This post hearkens back to my feelings about the dishwasher over a year ago. Today I spent 6 to 7 hours of effort across 12 hours of wall-clock time trying to get my desktop PC to update its Win10 after being stuck for two years despite-or-because of some other issue causing hangs on restarts. I'll spare you the technical details of all the things I updated, fixed, removed, and jiggled, but this was quite the saga that I celebrated ending an hour ago.

I have pre-existing emotional investment and attachments to computers, much more than dishwashers. That "good with computers" self-identification was part of what led me to a career in software development. Every developer knows that programming != IT expertise, but hey there's still a correlation. So this was interesting, today, to watch myself relate to the computer and to myself in a stress-test that I could compare back to previous IT type struggles. (No such background with dishwashers.)

Conventional me definitely would have blown up with frustration, and thrown a lot of "should" thoughts and suffering thoughts around unconsciously, within the first couple of hours. I did let myself get into a little bit of a "battle" mindset - I had poked at this problem a little bit here and there for months, and I found myself wanting to care about this enough to actually dive deep and finish it. "Today is the day, can I solve it?" I wasn't fully aware of it at the beginning, but the openness of my schedule etc left me free to go after it, even if I couldn't anticipate how long it would take.

Step after step, moment after moment - poking at this black box, looking at progress bars, manually exercising all three of [reset, power press, power supply switch], researching random internet threads about error codes and command line incantations. I could sense some disappointment - and let myself feel it, without turning it into frustration by asserting that reality "should" be different. It is what it is, always.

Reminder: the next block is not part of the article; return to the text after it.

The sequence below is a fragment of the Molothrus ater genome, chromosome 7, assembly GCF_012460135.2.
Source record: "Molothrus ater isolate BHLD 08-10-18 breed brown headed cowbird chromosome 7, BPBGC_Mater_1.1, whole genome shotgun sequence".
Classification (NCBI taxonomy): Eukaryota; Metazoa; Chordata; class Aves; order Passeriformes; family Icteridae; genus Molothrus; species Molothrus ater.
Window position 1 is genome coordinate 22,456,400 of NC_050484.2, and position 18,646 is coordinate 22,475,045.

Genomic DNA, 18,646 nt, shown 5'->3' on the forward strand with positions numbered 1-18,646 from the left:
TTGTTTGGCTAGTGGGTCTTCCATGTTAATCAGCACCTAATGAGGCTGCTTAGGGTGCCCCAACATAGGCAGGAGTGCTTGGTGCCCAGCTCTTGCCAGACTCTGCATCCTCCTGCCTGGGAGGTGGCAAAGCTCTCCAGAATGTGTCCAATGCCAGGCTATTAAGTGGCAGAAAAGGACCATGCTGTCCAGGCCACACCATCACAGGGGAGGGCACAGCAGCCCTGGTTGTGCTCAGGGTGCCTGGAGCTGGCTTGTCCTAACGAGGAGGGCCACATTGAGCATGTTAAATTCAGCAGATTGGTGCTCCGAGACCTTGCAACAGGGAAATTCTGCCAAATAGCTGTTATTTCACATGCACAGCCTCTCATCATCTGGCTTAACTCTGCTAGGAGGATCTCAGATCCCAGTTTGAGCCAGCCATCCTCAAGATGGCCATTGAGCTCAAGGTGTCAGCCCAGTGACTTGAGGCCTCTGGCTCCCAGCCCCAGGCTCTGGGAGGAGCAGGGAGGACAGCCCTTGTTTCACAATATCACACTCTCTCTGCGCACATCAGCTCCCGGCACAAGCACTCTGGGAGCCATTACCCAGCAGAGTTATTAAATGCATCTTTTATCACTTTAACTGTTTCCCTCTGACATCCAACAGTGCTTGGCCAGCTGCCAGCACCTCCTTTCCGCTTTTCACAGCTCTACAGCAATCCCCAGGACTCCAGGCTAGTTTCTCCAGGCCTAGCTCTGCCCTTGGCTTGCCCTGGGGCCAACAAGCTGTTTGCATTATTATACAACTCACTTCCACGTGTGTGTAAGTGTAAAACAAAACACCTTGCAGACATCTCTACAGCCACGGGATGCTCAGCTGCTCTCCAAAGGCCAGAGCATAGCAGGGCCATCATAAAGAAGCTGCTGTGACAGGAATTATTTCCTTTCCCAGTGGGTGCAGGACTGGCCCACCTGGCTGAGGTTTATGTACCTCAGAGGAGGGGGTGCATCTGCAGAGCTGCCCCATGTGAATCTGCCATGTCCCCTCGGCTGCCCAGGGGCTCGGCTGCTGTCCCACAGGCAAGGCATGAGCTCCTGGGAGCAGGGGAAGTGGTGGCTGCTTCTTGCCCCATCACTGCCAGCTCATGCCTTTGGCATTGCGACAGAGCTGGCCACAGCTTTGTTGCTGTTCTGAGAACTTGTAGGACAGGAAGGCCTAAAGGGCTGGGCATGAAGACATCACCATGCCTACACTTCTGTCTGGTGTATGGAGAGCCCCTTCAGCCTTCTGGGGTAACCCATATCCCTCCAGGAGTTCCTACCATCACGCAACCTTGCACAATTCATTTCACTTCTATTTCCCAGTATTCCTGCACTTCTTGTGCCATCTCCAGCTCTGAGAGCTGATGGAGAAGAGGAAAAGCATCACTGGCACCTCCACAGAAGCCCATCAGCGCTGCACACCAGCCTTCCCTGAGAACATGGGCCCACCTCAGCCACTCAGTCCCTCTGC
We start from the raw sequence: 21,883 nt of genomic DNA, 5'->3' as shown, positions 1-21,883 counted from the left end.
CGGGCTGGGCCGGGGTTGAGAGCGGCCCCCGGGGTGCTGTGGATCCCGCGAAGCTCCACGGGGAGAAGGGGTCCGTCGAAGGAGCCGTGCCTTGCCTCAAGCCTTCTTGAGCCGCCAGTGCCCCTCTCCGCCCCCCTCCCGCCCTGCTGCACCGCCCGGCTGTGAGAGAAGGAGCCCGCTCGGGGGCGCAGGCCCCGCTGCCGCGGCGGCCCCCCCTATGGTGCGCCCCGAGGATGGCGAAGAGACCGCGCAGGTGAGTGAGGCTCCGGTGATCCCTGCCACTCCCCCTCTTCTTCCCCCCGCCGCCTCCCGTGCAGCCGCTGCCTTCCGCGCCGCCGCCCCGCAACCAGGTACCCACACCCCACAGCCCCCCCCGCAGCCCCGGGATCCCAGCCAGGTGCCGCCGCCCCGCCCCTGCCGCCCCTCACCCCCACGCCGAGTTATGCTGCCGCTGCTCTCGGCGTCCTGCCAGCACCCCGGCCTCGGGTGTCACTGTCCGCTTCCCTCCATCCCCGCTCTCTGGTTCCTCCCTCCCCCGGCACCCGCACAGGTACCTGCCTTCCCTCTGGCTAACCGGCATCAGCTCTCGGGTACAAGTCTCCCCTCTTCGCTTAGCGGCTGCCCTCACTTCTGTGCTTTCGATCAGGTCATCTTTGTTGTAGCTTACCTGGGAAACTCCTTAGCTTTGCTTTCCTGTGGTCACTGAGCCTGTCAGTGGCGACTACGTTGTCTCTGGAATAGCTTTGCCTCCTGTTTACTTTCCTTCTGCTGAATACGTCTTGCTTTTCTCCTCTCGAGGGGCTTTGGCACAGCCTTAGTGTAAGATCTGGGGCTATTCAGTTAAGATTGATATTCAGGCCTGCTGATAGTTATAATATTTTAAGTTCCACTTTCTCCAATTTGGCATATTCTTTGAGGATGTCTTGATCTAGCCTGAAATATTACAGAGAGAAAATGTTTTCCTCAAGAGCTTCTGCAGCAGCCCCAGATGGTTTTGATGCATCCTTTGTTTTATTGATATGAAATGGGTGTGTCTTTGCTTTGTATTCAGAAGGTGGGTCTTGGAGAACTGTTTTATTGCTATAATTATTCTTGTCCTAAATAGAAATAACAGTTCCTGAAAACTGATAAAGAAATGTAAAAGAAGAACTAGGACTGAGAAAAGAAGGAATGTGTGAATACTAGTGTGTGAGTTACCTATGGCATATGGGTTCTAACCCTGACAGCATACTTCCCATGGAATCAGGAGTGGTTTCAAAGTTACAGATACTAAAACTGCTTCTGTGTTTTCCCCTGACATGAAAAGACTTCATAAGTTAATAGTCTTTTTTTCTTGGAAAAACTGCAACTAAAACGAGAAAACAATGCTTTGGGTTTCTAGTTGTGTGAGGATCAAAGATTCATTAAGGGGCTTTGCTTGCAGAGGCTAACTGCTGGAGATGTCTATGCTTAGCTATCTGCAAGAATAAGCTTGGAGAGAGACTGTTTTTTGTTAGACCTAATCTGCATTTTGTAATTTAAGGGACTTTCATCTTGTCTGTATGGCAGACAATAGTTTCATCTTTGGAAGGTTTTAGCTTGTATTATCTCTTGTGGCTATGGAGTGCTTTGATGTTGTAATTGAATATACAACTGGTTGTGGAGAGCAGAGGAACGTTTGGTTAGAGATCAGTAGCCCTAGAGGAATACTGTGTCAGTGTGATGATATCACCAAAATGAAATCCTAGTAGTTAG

Debugging when programming is a skillset that I picked up a long time ago, but it mostly avoided frustration by way of things being more under your control. If your code's not compiling or working, there's really no one else to blame. IT problems don't share that nature - you can scapegoat Microsoft, or device vendors, a number of different agents that made these things that are broken in strange ways. But... there didn't seem to be much point to that today. Why bother?

This was good practice, better than a lot of meditation, with some conscious thoughts about observing myself and some "this is just how my mind is, to stay outside these energy/emotion-trigger subroutines". Hmm. Having written about it now, I find it less interesting than I was expecting. Noticing that, though... I think I like that fact? That this energy pool is mostly drained - that feels like some progress and freedom, even if it's in this little petri dish of "no other people, just me and an object".

I definitely celebrated when the update finally worked. Relief at being done, grateful to still have a working computer, pride at having persisted and taken effective action... I noticed these arising and gave myself a subtle "yes!" to leaning in to and enjoying them. It was less "I am the awesome boss of computers!" and more like reaching the end of a long row or run and the "phew! That was worth it but I'm glad it's over" that arises post-exercise. The time, the opportunity cost, is real and it's valid to live a bit of grief for that (though I didn't feel the need for that this time). That's the combination of accepting the world the way it is, and accepting that I have desires and preferences that could have been more filled, and accepting that they weren't, and staying flexible enough to not blame the territory for not matching the map.